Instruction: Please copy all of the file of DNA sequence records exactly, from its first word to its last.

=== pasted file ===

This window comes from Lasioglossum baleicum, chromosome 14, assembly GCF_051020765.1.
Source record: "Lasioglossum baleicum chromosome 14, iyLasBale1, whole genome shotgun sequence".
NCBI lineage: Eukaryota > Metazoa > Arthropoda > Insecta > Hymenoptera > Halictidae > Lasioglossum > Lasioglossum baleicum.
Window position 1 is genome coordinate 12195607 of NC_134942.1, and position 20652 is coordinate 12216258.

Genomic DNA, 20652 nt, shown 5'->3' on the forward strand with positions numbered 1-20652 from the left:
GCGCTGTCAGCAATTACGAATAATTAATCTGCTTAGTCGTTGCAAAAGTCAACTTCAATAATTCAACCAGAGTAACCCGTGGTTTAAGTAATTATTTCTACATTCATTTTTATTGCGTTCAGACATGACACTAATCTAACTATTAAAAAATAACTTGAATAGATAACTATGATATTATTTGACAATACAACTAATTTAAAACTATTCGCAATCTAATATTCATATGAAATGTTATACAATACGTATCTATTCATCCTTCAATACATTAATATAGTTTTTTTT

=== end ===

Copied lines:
This window comes from Lasioglossum baleicum, chromosome 14, assembly GCF_051020765.1.
Source record: "Lasioglossum baleicum chromosome 14, iyLasBale1, whole genome shotgun sequence".
NCBI lineage: Eukaryota > Metazoa > Arthropoda > Insecta > Hymenoptera > Halictidae > Lasioglossum > Lasioglossum baleicum.
Window position 1 is genome coordinate 12195607 of NC_134942.1, and position 20652 is coordinate 12216258.

Genomic DNA, 20652 nt, shown 5'->3' on the forward strand with positions numbered 1-20652 from the left:
GCGCTGTCAGCAATTACGAATAATTAATCTGCTTAGTCGTTGCAAAAGTCAACTTCAATAATTCAACCAGAGTAACCCGTGGTTTAAGTAATTATTTCTACATTCATTTTTATTGCGTTCAGACATGACACTAATCTAACTATTAAAAAATAACTTGAATAGATAACTATGATATTATTTGACAATACAACTAATTTAAAACTATTCGCAATCTAATATTCATATGAAATGTTATACAATACGTATCTATTCATCCTTCAATACATTAATATAGTTTTTTTT